Guy Hyde Chick:
The man behind the house

Daniella Thompson

13 & 21 March 2007

Rear view of the Guy Hyde Chick house, 7133 Chabot Road, Oakland (photo: Daniella Thompson, 2007)

Guy Hyde Chick is the kind of name one doesn’t forget easily. In addition to its catchy concatenation of consonants, the name stands for one of Bernard Maybeck’s most famous houses. But what of the man who built the house? This shadowy figure, now all but forgotten, once played a visible role in Berkeley’s public life.

Guy Hyde Chick (1868–1930) was born in San Francisco to George Horatio Chick (1834–1912) and Florence Nightingale Hyde (1848–1924). His father hailed from Maine, his mother from Wisconsin, and both moved across the country several times before they met (probably in Seattle, where Florence had moved with her parents). They married in 1867 in Boise, Idaho.

Little is known about George Chick, a miner and sometime real-estate agent who was usually absent when the census takers came around (and in Seattle, where the family lived throughout Guy’s childhood and adolescence, they came around annually). In addition to peregrinating from one mining job to another, George apparently lived in California with another woman, the mother of three children who took his name.

The Chicks’ first Berkeley address was on Chapel Street, which has since been absorbed by the U.C. campus. Bancroft Way is on the right. (Sanborn fire insurance map, 1903)

Florence, who clearly did not relish the situation, brought up her three California-born sons—Guy, Ralph (1872–1928), and Maurice (1878–1934)—in the Seattle household of her parents, David and Mary Hyde. Her marriage to George ended in 1887, and shortly thereafter she took her sons to California, presumably to have them educated. Their first Berkeley home was located on Chapel Street, between Bancroft and Allston Ways (current site of U.C.’s sports complex between Dana and Ellsworth).

Guy graduated from Berkeley High School in 1889 and enrolled at U.C. the same year. In 1890, Florence had a house built by George Embury at 2611 Durant Avenue near Bowditch, on a site now occupied by the sculpture garden of the U.C. Berkeley Art Museum.

2611 Durant Avenue, where the Chicks lived in the 1890s. (Ormsby Donogh files, BAHA archive)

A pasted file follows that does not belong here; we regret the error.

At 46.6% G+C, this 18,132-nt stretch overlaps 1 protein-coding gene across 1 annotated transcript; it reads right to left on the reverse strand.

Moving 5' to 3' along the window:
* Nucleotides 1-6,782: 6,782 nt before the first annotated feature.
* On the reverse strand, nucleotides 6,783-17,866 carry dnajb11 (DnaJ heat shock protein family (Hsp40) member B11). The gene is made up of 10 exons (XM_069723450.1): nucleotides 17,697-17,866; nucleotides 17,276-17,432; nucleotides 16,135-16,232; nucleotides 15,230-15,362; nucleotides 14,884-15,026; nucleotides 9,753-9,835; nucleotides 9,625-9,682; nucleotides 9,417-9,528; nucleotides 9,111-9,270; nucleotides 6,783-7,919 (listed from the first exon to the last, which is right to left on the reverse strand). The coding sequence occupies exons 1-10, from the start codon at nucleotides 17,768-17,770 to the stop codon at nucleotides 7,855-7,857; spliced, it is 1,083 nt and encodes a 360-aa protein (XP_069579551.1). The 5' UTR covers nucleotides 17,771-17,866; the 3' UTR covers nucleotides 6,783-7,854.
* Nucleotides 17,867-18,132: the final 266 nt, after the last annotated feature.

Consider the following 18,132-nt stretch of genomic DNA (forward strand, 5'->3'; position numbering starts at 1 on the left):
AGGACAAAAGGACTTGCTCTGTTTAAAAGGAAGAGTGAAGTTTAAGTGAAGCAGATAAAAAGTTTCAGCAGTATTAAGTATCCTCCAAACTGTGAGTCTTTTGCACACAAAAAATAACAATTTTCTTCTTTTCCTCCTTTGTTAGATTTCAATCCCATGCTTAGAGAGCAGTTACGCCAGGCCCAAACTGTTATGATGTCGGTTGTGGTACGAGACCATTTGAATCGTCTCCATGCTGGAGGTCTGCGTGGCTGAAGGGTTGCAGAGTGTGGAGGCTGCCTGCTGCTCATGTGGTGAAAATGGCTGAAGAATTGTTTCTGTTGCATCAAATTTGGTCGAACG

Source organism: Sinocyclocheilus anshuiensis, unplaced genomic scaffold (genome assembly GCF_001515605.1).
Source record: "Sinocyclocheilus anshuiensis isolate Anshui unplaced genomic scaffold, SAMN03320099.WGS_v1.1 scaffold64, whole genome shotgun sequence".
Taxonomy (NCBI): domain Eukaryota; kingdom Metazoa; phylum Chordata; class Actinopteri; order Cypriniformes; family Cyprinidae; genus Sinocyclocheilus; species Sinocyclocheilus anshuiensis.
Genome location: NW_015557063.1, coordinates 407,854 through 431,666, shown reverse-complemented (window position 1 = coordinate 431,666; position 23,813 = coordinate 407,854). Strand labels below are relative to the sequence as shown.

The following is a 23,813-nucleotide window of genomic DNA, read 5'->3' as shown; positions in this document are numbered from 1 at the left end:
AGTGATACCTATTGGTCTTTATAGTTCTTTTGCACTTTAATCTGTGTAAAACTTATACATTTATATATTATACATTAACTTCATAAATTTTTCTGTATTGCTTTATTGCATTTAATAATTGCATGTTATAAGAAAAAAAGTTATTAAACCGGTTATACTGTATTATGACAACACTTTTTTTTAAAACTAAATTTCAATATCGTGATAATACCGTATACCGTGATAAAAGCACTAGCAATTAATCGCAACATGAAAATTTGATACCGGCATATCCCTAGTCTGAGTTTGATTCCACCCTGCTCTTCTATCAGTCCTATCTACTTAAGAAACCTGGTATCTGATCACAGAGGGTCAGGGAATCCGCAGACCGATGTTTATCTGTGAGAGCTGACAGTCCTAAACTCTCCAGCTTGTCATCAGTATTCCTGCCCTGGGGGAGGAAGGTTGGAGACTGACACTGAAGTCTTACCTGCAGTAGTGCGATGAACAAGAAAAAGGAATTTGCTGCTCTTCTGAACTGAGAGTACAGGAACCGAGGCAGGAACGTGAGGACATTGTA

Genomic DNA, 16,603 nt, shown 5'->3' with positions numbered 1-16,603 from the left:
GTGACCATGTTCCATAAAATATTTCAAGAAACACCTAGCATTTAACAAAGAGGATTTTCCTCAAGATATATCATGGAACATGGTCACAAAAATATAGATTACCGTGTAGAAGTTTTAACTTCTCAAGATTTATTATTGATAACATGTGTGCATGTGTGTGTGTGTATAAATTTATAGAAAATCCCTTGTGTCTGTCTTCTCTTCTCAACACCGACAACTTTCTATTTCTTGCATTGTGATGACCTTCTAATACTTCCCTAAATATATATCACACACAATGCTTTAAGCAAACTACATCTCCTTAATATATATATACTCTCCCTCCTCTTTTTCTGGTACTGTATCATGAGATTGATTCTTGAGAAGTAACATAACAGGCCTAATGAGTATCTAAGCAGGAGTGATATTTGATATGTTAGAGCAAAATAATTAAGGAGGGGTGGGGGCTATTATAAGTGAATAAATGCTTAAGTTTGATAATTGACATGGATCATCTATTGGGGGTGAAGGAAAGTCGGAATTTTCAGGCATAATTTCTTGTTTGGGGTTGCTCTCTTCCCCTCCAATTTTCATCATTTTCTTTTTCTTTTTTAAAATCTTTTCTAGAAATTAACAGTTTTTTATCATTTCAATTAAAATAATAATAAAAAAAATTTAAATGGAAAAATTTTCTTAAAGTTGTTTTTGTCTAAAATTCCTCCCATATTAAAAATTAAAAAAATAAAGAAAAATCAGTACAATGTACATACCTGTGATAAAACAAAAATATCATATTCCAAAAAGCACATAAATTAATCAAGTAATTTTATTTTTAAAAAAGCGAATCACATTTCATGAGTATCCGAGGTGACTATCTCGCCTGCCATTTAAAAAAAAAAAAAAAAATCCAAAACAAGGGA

Guy, who would have graduated with the class of ’93, was already listed as a civil engineer in the 1892 directory. Since a degree was not required for practice in those days, he skipped graduation. By 1896, he was the City of Berkeley’s Superintendent of Streets, a position once held by contractor A.H. Broad. At City Hall he became close to the City Engineer, Charles L. Huggins—so close, in fact, that after Guy married Sacramento girl Cora Clark Mott (1875–1950) in November 1899, the young couple moved into the Huggins home at 2313 Channing Way.

They didn’t remain there long. Guy assumed a new position as manager of Anthony Chabot’s Contra Costa Water Company, Berkeley Branch, with an office at 2142 Shattuck Ave. The new job made possible a new home at 1833 Arch Street, between Hearst and Virginia. The only other house on the block was occupied by the well-known geologist and geographer Harold Wellman Fairbanks.

While living at 1833 Arch Street, the Chicks were neighbors to Phoebe Apperson Hearst, Benjamin Ide Wheeler, and Frank M. Wilson. The house burned in the 1923 Berkeley fire. (Sanborn fire insurance map, 1903)

The Northside around the turn of the century was a heady place dominated by the Hillside Club and its myriad cultural activities. That the Chicks became active members is evident from the club’s minutes for 12 December 1903, which report that Mr. Chick, along with Mr. Coxhead, Mr. Maybeck, and Mr. Arthur Bolton, was appointed to a committee to draw up plans for laying out the intersection of La Loma and Le Conte Avenues. The committee’s work resulted in the Hillside Club Street Improvements in the Daley’s Scenic Park Tract, City of Berkeley Landmark No. 75.

The committee appointment was entirely appropriate. Chick was by then not only a civil engineer but the president of the Contra Costa Construction Company, which engaged in street, road, and sewer building in the East Bay and far beyond (Cora would give birth to David Hyde Chick in Bisbee, AZ while Guy was working on a sewer project there). The secretary and treasurer of Contra Costa Construction Co. was Cora Chick’s younger brother, George Morgan Mott, Jr. (1877–1956), a civil engineer who followed his sister from Sacramento to Berkeley.